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happy, safe and achieving their potential: a standard of support for children and young people in Scottish schools


happy, safe and achieving their potential
a standard of support for children and young people in Scottish schools
the report of The National Review of Guidance 2004


Scotland's Vision for All Children

Children's and Young People's Potential - personality, talents and abilities

Every child and young person in Scotland is in the first stages of a journey through life in which they will face choices about how to live and what to strive for. For all children and young people, there are choices and experiences which may be challenging for the first time, when a friendly supportive adult helps to make sense of the situation and turns that situation into a learning opportunity from which greater maturity arises.

Some children and young people will be faced with choices and experiences that are much more troubling. In these circumstances, adult support can make a real difference to the quality of life and the realisation of potential for the child. Support in schools must meet the needs of all children and young people, whatever the choices and experiences they face.

Experience shows that those children equipped with a sense of their own worth and achievements, and who have confidence in their own ability to make choices, are resilient in the face of many challenges. Schools must play their part in preparing children and young people by promoting their understanding, values and capabilities. Programmes of learning must enable children and young people to develop and practice their skills to prepare for the predictable challenges we all face when growing up, and the unpredictable difficulties that can arise.

chart headings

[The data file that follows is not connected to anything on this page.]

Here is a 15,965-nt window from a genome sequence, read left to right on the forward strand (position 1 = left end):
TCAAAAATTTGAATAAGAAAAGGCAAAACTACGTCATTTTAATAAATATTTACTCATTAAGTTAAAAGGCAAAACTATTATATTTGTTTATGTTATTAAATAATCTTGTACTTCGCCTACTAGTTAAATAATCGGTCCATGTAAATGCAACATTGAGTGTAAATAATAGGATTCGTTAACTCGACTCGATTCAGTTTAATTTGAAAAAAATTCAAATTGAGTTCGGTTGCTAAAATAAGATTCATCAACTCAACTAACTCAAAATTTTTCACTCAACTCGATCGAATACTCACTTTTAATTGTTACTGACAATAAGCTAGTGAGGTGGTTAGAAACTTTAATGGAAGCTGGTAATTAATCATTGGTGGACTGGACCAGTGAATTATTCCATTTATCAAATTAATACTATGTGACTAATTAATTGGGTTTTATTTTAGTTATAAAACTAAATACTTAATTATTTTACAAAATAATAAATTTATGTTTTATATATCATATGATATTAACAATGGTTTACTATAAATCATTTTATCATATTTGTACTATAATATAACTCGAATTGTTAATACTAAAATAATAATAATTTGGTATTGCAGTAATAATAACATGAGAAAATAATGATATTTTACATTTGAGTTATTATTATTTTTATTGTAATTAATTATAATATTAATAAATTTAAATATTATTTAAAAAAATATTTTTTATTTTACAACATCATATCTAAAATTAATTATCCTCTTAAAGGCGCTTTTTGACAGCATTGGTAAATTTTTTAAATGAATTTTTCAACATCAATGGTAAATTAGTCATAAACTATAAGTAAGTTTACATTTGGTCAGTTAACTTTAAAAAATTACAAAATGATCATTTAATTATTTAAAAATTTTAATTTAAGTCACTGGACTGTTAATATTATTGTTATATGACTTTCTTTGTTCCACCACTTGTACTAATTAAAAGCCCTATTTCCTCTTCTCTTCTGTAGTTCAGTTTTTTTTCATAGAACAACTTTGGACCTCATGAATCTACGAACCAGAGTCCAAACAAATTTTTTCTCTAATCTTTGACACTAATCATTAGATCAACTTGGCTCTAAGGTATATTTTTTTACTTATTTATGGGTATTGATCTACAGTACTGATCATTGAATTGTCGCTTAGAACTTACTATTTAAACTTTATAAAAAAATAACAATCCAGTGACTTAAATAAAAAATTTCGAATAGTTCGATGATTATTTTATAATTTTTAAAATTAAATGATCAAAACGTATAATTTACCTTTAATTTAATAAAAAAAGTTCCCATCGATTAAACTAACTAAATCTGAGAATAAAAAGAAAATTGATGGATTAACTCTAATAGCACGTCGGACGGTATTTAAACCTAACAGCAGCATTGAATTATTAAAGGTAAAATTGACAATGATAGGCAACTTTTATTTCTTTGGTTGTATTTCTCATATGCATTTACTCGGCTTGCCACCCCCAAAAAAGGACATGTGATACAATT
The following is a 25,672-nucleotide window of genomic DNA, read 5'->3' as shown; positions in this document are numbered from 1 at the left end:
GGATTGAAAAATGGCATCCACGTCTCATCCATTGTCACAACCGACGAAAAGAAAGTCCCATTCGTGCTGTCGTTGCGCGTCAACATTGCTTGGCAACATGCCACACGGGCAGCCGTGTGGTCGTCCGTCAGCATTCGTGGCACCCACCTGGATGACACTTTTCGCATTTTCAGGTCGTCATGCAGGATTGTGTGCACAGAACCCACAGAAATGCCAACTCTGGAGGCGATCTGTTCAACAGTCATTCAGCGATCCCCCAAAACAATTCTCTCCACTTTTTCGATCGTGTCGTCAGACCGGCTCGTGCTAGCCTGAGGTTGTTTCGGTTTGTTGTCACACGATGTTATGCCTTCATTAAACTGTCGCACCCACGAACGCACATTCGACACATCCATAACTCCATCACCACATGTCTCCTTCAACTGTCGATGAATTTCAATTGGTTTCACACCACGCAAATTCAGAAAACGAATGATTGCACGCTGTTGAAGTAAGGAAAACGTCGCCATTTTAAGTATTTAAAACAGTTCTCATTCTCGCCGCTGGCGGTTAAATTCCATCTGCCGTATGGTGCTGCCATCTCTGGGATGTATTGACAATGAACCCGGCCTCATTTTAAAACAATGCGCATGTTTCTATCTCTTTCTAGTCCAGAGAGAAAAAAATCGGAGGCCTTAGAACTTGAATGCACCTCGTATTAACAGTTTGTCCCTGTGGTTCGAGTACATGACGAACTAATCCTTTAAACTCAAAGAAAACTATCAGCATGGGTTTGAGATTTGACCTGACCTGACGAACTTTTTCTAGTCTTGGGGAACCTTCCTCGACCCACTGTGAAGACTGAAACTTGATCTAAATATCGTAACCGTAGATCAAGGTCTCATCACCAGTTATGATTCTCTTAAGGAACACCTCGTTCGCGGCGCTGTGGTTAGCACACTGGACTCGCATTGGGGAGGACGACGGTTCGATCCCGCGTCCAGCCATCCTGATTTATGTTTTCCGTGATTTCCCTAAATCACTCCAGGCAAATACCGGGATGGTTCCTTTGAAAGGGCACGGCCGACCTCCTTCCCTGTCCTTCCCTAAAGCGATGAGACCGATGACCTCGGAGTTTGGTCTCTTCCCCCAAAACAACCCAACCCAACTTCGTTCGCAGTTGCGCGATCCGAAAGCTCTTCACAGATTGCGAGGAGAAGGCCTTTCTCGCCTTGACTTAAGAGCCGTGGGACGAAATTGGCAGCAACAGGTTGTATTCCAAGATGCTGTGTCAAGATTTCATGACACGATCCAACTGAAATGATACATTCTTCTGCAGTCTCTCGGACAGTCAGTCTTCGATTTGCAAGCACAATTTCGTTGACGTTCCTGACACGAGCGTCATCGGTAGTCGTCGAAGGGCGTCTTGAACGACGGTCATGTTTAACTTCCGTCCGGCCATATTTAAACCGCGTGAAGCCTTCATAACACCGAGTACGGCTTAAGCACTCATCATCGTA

childhood and adolescence involves


some children face significant challenges


Teachers make a difference to the lives of children

Teachers who take the time to really get to know children and young people and respond to them sensitively as individuals make an enormous impact, helping them to thrive and develop as rounded individuals aware of their talents and abilities. In difficult circumstances, teachers may make the difference in helping children and young people to cope and develop resilience.

The quality of relationships between children and young people and all school staff is in turn helped by a school community where values and positive attitudes and relationships are clearly visible. Caring, co-operation and collaboration are daily activities modelled by all staff, creating a school ethos of security, acceptance and recognition of achievement. In an atmosphere where support is the norm, challenges are prevented from becoming entrenched problems. There is persistent, deliberate effort to work with children and young people to help them resolve any challenges they may experience, and to reach beyond the school to involve parents and other agencies in support of children and young people.